Recently (16-21 May 2014), it has been reported in the media that the skull of convict John Parker, who was hanged at Gloucester in 1813, was sold at an auction house in Billingshurst, West Sussex, for £2,000. As John Parker’s story is included in my book, Hanged at Gloucester, I thought I would write a short piece about him here.
John Parker was from Langney, near Chippenham, in Wiltshire. In the Gloucester Gaol Calendars, his age is given as 30, but newspaper reports say he was 36 or 37. He was committed to Gloucester Gaol on 25 June 1813, along with three other men – Thomas Rodway, Joseph Bath and William Webb. The four were charged with breaking into the dwelling house of Elizabeth Grey at Clifton, Bristol, and stealing silver spoons, a damask tablecloth, two shirts, and various other items.
Parker, Rodway, Bath and Webb were tried at the Gloucestershire Summer Assizes, held in late August 1813. Joseph Bath, who was the youngest at 22 years old, was found not guilty. The other three were found guilty and condemned to death, but William Webb, aged 26, was reprieved. This left Parker and Rodway for execution. Thomas Rodway was either 36 (according to Gaol Registers) or 30 (in newspapers), and from Bristol. He had a previous conviction, having been sentenced to transportation at the Easter Quarter Sessions in Bristol in 1805, for stealing lead. He wasn’t sent to Australia, but instead served his sentence on a prison hulk at Portsmouth.
Once Parker and Rodway had been sentenced and were back in gaol, waiting in the condemned cells until the day of their executions came, the prison chaplain began paying them frequent visits. It was one of the duties of the chaplain to try to persuade condemned criminals to confess that they were guilty of the crime for which they were to suffer, and also to ask about any other offences they might have committed. In this case, it was known that Parker and Rodway were members of a very large gang which had been terrorising the area around Bristol, and the chaplain made frequent visits to the two men, during which he endeavoured to get information out of them concerning their crimes and the names of their associates. The Gloucester Journal reported that “much useful information” had been obtained, but the chaplain recorded in his prison journal that Parker and Rodway had divulged little of any use.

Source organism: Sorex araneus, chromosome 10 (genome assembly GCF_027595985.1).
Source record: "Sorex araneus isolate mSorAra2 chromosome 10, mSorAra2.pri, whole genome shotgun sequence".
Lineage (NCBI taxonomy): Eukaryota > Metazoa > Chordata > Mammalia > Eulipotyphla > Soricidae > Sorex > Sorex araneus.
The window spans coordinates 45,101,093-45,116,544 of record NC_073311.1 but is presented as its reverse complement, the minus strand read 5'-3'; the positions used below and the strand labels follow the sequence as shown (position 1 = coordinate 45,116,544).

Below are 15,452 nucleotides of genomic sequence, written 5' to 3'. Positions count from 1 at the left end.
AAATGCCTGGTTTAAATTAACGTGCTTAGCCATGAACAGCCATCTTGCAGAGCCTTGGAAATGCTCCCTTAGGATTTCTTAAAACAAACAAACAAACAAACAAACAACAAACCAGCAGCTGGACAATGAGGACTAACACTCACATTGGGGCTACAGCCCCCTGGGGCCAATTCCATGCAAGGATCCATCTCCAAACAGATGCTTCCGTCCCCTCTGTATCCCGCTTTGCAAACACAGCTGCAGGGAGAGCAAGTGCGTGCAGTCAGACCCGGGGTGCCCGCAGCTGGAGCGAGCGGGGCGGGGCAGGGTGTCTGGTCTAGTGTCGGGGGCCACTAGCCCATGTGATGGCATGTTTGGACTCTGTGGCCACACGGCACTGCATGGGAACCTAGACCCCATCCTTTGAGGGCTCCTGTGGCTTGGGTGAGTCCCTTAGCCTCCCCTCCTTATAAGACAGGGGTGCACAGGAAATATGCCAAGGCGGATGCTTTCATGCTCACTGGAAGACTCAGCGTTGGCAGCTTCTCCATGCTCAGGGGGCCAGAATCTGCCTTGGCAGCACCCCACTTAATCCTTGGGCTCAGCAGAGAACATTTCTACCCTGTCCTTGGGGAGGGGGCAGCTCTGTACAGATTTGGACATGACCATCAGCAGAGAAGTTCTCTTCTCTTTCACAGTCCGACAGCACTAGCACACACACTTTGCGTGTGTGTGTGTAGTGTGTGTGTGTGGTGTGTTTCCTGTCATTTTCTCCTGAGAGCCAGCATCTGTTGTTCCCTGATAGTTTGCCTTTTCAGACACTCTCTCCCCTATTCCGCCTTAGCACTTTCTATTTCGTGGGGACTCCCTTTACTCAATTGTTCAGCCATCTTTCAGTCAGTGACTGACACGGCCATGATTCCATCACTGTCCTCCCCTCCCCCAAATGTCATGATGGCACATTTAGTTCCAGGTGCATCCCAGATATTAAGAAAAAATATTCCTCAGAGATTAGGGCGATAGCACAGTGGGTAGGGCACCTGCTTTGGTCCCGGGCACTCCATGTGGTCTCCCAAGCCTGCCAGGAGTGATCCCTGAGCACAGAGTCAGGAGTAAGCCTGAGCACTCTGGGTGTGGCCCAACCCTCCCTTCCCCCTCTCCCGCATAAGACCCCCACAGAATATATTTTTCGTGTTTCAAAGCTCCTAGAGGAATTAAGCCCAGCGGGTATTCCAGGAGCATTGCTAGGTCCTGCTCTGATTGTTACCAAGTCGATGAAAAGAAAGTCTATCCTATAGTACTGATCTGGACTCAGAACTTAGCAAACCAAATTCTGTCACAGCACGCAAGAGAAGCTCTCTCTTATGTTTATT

John Parker and Thomas Rodway were hanged together on the roof of the prison lodge, on 11 September 1813. What happened to their bodies afterwards is not recorded. As they had not committed murder, there was no legal requirement for them to be sent to be anatomised, but it appears now that this is what happened to Parker, at least. A report on the “This Is Wiltshire” website (link below) states that John Parker’s skull had been partially cut away to serve as an anatomical specimen.
John Parker’s skull was auctioned at Summer Place Auctions in Billingshurst, West Sussex, on 20 May 2014, with an estimate of £2,000 to £3,000. The auction house had stated that there was one person who was seriously interested in buying it, and it sold for £2,000. It is to be hoped that whoever bought this “curiosity” remembers that he or she now owns part of a fellow human being.
This is Wiltshire, 16 May 2014, “Executed Chippenham burglar’s skull up for auction.”
BBC News Wiltshire, 21 May 2014, “Hanged thief’s skull sells for £2k.”
Jill Evans, Hanged at Gloucester (The History Press, 2011)
Gloucester Journal, 30 Aug 1813 and 13 Sept 1813
County Gaol Calendars, Q/SG2, Trinity 1813 (Prisoners for Summer Assizes)
County Gaol, Chaplain’s Journal, Aug-Sept 1813 (Q/Gc31/1)
© Jill Evans 2014